Making Tracks: Decorations

Adding decorations is a long process. It will take many iterations of testing in-game until you can be sure everything is in the right place. This article describes not only the best ways to position decorations, but also ways to make decorations dynamic and interesting, and to keep processor load down.

Guidelines for Decoration Placement

Around the Starting Line

Decorations should clearly mark the starting line. This could be an arch like in Cocoa Temple, an overhead sign, or even just a checkered line. Avoid misleading the player with decorations which look like a starting line, but aren't, as in Hacienda: The entry archway looks very much like a starting line, but actually is not.

Around Shortcuts or Alternate Routes

Shortcuts and alternate routes should be somewhat disguised, unless they are very short (e.g. two paths around an object). The village in Cocoa Temple is an excellent example of this: there are two alternate routes within the village, but they are not very noticeable unless you pay attention. Hiding alternate routes makes the player feel accomplished when he or she discovers them, and makes it more of a challenge to get the reward.

Along the Main Track

The track should not just be a boring loop with some pretty scenary on the sides. The scenery needs to integrate with the track. For example, don't make a mountain next to the track—make it over the track, and build a tunnel. Things like this make the track more interesting and less like driving through a museum with everything behind plexiglas. (This is also why it can be difficult to build an interesting underwater track—everything really is behind glass.)

However, don't make your track unnecessarily confusing. Integrate your track too much and it will be impossible to tell what is track and what is decorations. STK Enterprise strikes a nice balance between integration and easy drivability. If it's harder for other people to figure out where to go in your track than in STK Enterprise, you might want to reconsider some of your decoration placements.

As Obstacles

You may put decorations directly on the track if you wish, as with the crates of TNT in Old Mine. However, when doing this, be sure that they interact with karts in a sensible way. (See Physics section.)

Multiple Copies of a Decoration

If you have one decoration that is used multiple times throughout your track and it is not from the media repository, you can save space by making it a separate object. In the SuperTuxKart Object Properties panel for each of the objects, set its type to "Object" and set the the "Name" property to the same name for each of the duplicates.

If you are using LOD for your duplicated objects (see the Level of Detail module), you do not have to worry about this.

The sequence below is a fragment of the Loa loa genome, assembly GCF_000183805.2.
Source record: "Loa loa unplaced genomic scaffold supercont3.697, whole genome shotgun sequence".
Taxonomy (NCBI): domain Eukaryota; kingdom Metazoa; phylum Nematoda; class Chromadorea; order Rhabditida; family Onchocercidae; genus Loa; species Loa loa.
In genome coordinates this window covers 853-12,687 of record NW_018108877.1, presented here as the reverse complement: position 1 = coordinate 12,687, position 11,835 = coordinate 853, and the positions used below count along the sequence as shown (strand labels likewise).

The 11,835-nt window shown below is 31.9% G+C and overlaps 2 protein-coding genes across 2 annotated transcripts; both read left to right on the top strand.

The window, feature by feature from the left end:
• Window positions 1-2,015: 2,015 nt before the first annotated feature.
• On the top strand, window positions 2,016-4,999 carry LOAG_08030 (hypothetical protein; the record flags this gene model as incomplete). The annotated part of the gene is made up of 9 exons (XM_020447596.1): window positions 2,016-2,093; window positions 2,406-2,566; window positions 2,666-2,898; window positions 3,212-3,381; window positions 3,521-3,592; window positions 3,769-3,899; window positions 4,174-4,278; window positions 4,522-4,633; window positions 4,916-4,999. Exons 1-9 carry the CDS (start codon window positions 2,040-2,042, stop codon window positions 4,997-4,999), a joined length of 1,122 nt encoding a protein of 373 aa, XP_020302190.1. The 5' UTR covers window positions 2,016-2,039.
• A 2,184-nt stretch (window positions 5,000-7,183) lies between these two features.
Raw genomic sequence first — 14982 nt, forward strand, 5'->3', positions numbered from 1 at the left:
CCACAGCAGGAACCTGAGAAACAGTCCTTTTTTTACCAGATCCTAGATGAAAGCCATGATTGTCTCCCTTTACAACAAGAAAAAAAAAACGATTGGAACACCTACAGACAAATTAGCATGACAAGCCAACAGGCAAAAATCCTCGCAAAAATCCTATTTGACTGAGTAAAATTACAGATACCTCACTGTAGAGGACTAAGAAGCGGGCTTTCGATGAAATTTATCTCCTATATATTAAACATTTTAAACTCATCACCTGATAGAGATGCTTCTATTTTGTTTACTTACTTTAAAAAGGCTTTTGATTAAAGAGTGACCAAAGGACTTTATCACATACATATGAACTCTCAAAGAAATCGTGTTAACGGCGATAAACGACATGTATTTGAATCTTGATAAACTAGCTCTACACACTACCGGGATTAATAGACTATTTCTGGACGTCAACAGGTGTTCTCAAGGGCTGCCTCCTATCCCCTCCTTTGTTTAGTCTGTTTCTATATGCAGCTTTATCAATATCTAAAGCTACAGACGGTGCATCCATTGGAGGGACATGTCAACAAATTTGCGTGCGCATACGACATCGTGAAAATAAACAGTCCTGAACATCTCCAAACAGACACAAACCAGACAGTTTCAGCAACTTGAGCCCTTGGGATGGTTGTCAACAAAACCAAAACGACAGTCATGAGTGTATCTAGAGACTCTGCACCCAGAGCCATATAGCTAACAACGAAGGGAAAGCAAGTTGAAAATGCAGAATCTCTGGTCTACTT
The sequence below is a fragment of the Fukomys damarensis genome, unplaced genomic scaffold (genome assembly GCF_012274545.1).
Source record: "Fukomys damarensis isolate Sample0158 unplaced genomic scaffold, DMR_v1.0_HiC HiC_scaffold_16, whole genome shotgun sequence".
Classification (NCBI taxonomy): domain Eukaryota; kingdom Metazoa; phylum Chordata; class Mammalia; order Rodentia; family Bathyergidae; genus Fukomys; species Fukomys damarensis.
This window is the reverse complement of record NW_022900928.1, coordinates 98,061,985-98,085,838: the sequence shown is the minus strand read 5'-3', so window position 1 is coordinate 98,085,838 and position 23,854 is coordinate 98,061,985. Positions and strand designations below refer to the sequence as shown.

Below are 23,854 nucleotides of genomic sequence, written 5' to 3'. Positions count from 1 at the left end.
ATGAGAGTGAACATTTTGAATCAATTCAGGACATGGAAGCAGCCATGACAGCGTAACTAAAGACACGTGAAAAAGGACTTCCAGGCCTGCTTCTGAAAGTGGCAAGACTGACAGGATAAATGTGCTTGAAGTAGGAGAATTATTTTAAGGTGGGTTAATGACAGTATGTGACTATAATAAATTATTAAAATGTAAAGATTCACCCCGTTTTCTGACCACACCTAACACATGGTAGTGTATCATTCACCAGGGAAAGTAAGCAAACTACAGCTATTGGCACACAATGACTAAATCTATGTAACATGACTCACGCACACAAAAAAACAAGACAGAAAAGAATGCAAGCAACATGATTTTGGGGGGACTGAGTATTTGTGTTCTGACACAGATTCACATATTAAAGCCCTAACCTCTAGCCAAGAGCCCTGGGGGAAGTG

Particle Systems for Distributing Decorations

You can use Blender's own particle system as an easy way to randomly disperse objects. First, make sure the object you would like to distribute is set as an Object, LOD Standalone, or LOD Instance type in the SuperTuxKart Object Properties panel. If you are using an object linked from the library (see below) make sure you have made a proxy already.

Next, select the object you want the object to be distributed on. In Blender's Properties window, in the Particles section, click the plus (+) button to add a particle system. You may want to give the particle settings a name so that you can use the settings on other objects too.

Under Emission, set the following properties:

  • Number: this is the number of object that will be emitted.
  • Set both "Start" and "End" to 1.0.
  • You may want to check "Use Modifier Stack" if you are using modifiers on the surface that will emit objects.

Under Velocity, set "Normal" to 0.0. This makes sure that objects will be upright.

Under Physics, set the following properties:

  • Select "None" instead of "Newtonian."
  • Set "Size" to 1.
  • You may want to set "Random Size" to approximately 0.6.

Under Render, set the following properties:

  • Select "Object" instead of "Halo."
  • Set "Dupli Object" to the name of your Object, LOD Instance, LOD Standalone, or library node proxy.

All done! Now these objects will export as part of your track!

Decorations from the Media Repository

You should use decorations from the media repository whenever possible. They can be guaranteed to to match the style of SuperTuxKart, use advanced graphical effects to ensure that they look good, and save you work, since you don't need to make and texture all your models. If you have not already checked out the media repository, see the Media Repo page.

To use a model from the media repository, in Blender, in the Info window, go to File > Link. Navigate to the library folder in the media repo, find an object, then open the .blend file. In the "Object" folder, open the object that you want. (There should usually only be one object per .blend, unless the library node uses Level of Detail.) Make it a proxy by going to Object > Make Proxy in the 3D View window header so that you can move, rotate, and scale it.

When you duplicate a library object in your scene, be sure to use Alt + D (link duplicate) rather than Shift + D (actual duplicate). If you use an actual duplicate, the object will no longer be linked to the library.

Editing Decorations from the Media Repository

Usually, objects from the media repo are good enough and can be scaled, rotated, or repositioned to fit as you need. However, if necessary, you can use File > Append instead of File > Link in the instructions above to actually import the object into your scene. This is not recommended, but you may do this under certain circumstances, if the edits you plan to make could not be put in the media repo itself.